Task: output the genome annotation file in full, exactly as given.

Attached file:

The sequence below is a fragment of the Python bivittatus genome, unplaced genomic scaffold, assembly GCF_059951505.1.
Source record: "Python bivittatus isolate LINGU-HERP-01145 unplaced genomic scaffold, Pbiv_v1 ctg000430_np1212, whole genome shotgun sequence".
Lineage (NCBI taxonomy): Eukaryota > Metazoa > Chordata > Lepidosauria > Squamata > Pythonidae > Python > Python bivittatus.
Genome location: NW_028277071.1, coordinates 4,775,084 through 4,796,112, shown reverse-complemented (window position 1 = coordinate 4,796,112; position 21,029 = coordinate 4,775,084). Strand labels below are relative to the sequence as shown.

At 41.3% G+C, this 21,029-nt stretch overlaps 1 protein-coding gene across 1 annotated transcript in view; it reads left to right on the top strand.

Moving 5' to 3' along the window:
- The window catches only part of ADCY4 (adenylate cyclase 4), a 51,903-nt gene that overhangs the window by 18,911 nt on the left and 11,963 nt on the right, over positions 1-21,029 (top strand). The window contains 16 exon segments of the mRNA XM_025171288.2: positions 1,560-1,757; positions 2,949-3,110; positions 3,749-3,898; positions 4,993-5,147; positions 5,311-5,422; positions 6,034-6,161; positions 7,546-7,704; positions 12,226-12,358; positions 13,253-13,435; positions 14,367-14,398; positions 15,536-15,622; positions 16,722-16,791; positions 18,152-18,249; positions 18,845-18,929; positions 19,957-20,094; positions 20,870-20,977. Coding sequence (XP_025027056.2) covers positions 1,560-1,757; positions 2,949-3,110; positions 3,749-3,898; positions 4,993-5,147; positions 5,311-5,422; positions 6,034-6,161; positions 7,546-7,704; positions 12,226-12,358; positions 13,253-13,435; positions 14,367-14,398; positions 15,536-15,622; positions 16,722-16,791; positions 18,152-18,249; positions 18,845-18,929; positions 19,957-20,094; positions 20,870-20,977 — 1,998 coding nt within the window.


The sequence below is a fragment of the Python bivittatus genome, unplaced genomic scaffold, assembly GCF_059951505.1.
Source record: "Python bivittatus isolate LINGU-HERP-01145 unplaced genomic scaffold, Pbiv_v1 ctg000430_np1212, whole genome shotgun sequence".
Lineage (NCBI taxonomy): Eukaryota > Metazoa > Chordata > Lepidosauria > Squamata > Pythonidae > Python > Python bivittatus.
Genome location: NW_028277071.1, coordinates 4,775,084 through 4,796,112, shown reverse-complemented (window position 1 = coordinate 4,796,112; position 21,029 = coordinate 4,775,084). Strand labels below are relative to the sequence as shown.

At 41.3% G+C, this 21,029-nt stretch overlaps 1 protein-coding gene across 1 annotated transcript in view; it reads left to right on the top strand.

Moving 5' to 3' along the window:
- The window catches only part of ADCY4 (adenylate cyclase 4), a 51,903-nt gene that overhangs the window by 18,911 nt on the left and 11,963 nt on the right, over positions 1-21,029 (top strand). The window contains 16 exon segments of the mRNA XM_025171288.2: positions 1,560-1,757; positions 2,949-3,110; positions 3,749-3,898; positions 4,993-5,147; positions 5,311-5,422; positions 6,034-6,161; positions 7,546-7,704; positions 12,226-12,358; positions 13,253-13,435; positions 14,367-14,398; positions 15,536-15,622; positions 16,722-16,791; positions 18,152-18,249; positions 18,845-18,929; positions 19,957-20,094; positions 20,870-20,977. Coding sequence (XP_025027056.2) covers positions 1,560-1,757; positions 2,949-3,110; positions 3,749-3,898; positions 4,993-5,147; positions 5,311-5,422; positions 6,034-6,161; positions 7,546-7,704; positions 12,226-12,358; positions 13,253-13,435; positions 14,367-14,398; positions 15,536-15,622; positions 16,722-16,791; positions 18,152-18,249; positions 18,845-18,929; positions 19,957-20,094; positions 20,870-20,977 — 1,998 coding nt within the window.